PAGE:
Korde Inniss is an Air Force veteran and graduate of Morehouse College from Valley Stream, New York. While attending Morehouse College he participated in the Rangel International Affairs Summer Enrichment Program, which motivated him to serve in the Foreign Service upon completion of his military commitment. He served in the Air Force as an Intelligence Officer and Combat Aviation Advisor. In his capacity as a Combat Aviation Advisor, he advised partner nation forces in both Malaysia and Panama. Korde has a language background in Spanish and French. He will attend Harvard University for his graduate studies.
John Iosefo is originally from American Samoa and was a student studying Politics at the University of San Francisco. John served as President of the undergraduate student Senate and interned on Capitol Hill with the office of Congresswoman Aumua Amata Colemen Radewagen. He studied abroad at the John Felice Rome Center of the Loyola University Chicago and participated in the USF Erasmus program. John is fluent in Samoan. In the fall, he will attend Georgetown University.
Idia Irele is a Nigerian-American global education professional. She received her Bachelor’s from Smith College in Government and International Politics and holds an Ed.M. from the Harvard Graduate School of Education in International Education Policy. She worked as Director of Curriculum and Strategic Relations Manager at the Latin American Leadership Academy in Medellin, Colombia. Idia served as a Fulbright Fellow in Andorra in 2016. She has studied Mandarin for eight years and speaks Yoruba, Spanish, and some Portuguese. In the fall, Idia will join the Harvard Kennedy School at Harvard University.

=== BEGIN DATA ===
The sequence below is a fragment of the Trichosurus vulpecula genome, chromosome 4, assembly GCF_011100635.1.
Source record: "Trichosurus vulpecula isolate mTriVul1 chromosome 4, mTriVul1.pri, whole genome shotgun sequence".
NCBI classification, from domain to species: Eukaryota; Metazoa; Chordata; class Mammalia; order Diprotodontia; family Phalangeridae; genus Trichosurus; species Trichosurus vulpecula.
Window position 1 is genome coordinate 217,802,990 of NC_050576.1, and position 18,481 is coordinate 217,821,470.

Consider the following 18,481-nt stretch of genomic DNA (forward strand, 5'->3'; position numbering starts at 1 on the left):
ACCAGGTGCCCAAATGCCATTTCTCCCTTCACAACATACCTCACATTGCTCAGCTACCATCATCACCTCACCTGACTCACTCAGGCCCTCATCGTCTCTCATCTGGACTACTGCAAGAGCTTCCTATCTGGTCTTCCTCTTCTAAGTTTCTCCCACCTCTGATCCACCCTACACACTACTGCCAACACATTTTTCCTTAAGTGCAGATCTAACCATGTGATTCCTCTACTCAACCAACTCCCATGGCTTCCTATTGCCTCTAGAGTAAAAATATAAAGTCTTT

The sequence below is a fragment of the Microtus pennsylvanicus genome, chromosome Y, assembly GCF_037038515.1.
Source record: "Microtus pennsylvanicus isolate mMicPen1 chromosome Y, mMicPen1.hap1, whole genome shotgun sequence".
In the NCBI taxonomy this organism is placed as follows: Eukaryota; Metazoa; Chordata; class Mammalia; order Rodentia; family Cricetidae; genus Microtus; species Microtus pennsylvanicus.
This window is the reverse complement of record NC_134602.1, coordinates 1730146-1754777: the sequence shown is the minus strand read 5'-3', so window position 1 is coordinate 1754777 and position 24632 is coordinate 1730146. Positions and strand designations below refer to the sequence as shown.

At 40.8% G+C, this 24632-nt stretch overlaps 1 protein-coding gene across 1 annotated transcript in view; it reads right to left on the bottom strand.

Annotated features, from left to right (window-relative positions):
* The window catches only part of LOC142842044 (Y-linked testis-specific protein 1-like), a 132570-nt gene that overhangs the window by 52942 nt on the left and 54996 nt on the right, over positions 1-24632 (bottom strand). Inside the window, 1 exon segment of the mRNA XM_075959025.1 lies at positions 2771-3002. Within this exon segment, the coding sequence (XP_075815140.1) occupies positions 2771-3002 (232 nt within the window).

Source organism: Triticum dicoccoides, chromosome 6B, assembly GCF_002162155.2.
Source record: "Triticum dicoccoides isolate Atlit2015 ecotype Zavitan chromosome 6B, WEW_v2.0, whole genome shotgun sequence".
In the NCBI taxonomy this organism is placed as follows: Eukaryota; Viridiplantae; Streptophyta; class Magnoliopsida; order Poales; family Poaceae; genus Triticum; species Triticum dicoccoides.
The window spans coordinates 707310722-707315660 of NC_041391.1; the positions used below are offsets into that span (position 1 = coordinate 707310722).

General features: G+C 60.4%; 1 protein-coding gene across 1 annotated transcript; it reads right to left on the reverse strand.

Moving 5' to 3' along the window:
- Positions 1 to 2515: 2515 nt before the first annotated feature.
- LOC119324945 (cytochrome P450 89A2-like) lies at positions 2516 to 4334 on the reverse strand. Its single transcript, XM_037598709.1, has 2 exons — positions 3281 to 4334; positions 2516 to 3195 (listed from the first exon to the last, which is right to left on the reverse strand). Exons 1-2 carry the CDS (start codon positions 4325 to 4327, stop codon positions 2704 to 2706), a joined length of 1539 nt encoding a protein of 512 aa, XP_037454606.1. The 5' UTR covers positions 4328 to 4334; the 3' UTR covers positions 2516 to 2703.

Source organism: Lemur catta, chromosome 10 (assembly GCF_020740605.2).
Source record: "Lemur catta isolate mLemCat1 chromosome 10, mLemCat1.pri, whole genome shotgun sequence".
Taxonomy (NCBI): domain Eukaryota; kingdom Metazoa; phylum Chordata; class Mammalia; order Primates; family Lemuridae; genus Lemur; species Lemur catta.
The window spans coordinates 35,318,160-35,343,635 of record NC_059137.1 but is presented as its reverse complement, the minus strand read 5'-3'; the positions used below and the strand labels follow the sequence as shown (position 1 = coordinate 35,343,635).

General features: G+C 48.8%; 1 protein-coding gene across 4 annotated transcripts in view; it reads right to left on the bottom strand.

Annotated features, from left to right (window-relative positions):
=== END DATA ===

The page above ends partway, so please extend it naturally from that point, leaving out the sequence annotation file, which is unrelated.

James Lowell Jackson was born in the Philippines and grew up in Ithaca, New York. He received a B.S. in Industrial and Labor Relations from Cornell University in 2017. As an undergraduate, he participated in the Critical Language Scholarship Program in Indonesia, served as the TA for a Vietnam Engaged Learning Program, and interned for a labor NGO in Hanoi, Vietnam. He currently works for the New Conversations Project at Cornell University. Lowell speaks Bahasa Indonesia, Tagalog, French, and some Vietnamese. He will be attending Columbia University’s School of International and Public Affairs.
Tatum James was born and raised in the small town of Fountain Hills, Arizona. She is a first-generation college student and graduated from Arizona State University (ASU) in 2020 with degrees in Global Studies and Spanish Linguistics. Tatum studied abroad with the Balkan Language Initiative in Albania and later received the Benjamin A. Gilman Scholarship to represent the United States in Spain. In Fall 2021, she will embark on a Fulbright grant to North Macedonia and upon her return she hopes to pursue a Master’s in Public Diplomacy or International Development. Tatum speaks Spanish, Albanian, and some Portuguese.
Isaac Kim is originally from Northbrook, Illinois and graduated from Georgetown University with a degree in International Politics and a certificate in African Studies. Currently, he serves as a Princeton in Africa Fellow with the Kenya Country Program of the International Rescue Committee. Isaac worked as an external relations intern for the United Nations High Commissioner for Refugees, the Institute for the Study of Diplomacy, at the Lalibela Game Reserve in South Africa, and for Senator Tammy Duckworth. His languages include French, Korean, and Kiswahili. Isaac will attend the Harvard Kennedy School at Harvard University in the fall.
Zizhan Luo was born in Wuhan, China and raised in Oregon, Vermont, and New Jersey. She holds a B.S. in Environmental Science and a B.A. in International Studies from American University. Zizhan studied abroad at the University of Oxford and was a 2019 Fulbright Scholar to China. She has interned with the Wilson Center, National Oceanic and Atmospheric Administration, Environmental Defense Fund, Ocean Conservancy, and Oceana. She currently works in the field of sustainable finance. Fluent in Mandarin, with a background in French and Spanish, Zizhan plans to serve as an Economic Officer in the Foreign Service. She will be attending Harvard University to obtain her Master in Public Policy degree.